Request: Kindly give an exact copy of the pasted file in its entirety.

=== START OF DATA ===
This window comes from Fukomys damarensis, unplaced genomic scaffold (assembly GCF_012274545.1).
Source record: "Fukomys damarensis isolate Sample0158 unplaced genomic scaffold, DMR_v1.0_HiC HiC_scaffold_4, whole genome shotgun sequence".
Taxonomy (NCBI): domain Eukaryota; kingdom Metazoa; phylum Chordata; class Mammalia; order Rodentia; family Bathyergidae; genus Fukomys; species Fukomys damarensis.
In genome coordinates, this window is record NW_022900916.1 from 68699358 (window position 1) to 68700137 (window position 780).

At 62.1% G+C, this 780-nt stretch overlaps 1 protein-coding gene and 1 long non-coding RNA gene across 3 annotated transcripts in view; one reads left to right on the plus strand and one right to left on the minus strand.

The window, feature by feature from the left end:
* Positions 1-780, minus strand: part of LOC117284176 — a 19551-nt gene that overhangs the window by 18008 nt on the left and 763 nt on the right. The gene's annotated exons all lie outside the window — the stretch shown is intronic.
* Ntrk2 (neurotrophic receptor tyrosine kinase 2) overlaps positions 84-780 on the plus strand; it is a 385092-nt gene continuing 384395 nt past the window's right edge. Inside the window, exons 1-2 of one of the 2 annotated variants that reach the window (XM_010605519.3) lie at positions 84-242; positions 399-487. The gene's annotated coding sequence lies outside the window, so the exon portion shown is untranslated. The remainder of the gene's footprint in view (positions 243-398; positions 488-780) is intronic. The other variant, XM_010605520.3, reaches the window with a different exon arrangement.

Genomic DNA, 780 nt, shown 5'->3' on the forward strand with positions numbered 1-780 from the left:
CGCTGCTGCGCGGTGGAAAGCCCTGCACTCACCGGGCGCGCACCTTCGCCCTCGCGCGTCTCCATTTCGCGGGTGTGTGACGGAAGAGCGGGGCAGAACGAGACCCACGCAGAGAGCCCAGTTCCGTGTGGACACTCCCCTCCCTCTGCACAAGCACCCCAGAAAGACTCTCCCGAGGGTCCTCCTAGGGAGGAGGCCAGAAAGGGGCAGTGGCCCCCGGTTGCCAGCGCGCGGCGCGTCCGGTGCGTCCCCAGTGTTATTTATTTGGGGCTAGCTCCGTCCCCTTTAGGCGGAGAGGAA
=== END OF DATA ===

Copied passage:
This window comes from Fukomys damarensis, unplaced genomic scaffold (assembly GCF_012274545.1).
Source record: "Fukomys damarensis isolate Sample0158 unplaced genomic scaffold, DMR_v1.0_HiC HiC_scaffold_4, whole genome shotgun sequence".
Taxonomy (NCBI): domain Eukaryota; kingdom Metazoa; phylum Chordata; class Mammalia; order Rodentia; family Bathyergidae; genus Fukomys; species Fukomys damarensis.
In genome coordinates, this window is record NW_022900916.1 from 68699358 (window position 1) to 68700137 (window position 780).

At 62.1% G+C, this 780-nt stretch overlaps 1 protein-coding gene and 1 long non-coding RNA gene across 3 annotated transcripts in view; one reads left to right on the plus strand and one right to left on the minus strand.

The window, feature by feature from the left end:
* Positions 1-780, minus strand: part of LOC117284176 — a 19551-nt gene that overhangs the window by 18008 nt on the left and 763 nt on the right. The gene's annotated exons all lie outside the window — the stretch shown is intronic.
* Ntrk2 (neurotrophic receptor tyrosine kinase 2) overlaps positions 84-780 on the plus strand; it is a 385092-nt gene continuing 384395 nt past the window's right edge. Inside the window, exons 1-2 of one of the 2 annotated variants that reach the window (XM_010605519.3) lie at positions 84-242; positions 399-487. The gene's annotated coding sequence lies outside the window, so the exon portion shown is untranslated. The remainder of the gene's footprint in view (positions 243-398; positions 488-780) is intronic. The other variant, XM_010605520.3, reaches the window with a different exon arrangement.

Genomic DNA, 780 nt, shown 5'->3' on the forward strand with positions numbered 1-780 from the left:
CGCTGCTGCGCGGTGGAAAGCCCTGCACTCACCGGGCGCGCACCTTCGCCCTCGCGCGTCTCCATTTCGCGGGTGTGTGACGGAAGAGCGGGGCAGAACGAGACCCACGCAGAGAGCCCAGTTCCGTGTGGACACTCCCCTCCCTCTGCACAAGCACCCCAGAAAGACTCTCCCGAGGGTCCTCCTAGGGAGGAGGCCAGAAAGGGGCAGTGGCCCCCGGTTGCCAGCGCGCGGCGCGTCCGGTGCGTCCCCAGTGTTATTTATTTGGGGCTAGCTCCGTCCCCTTTAGGCGGAGAGGAA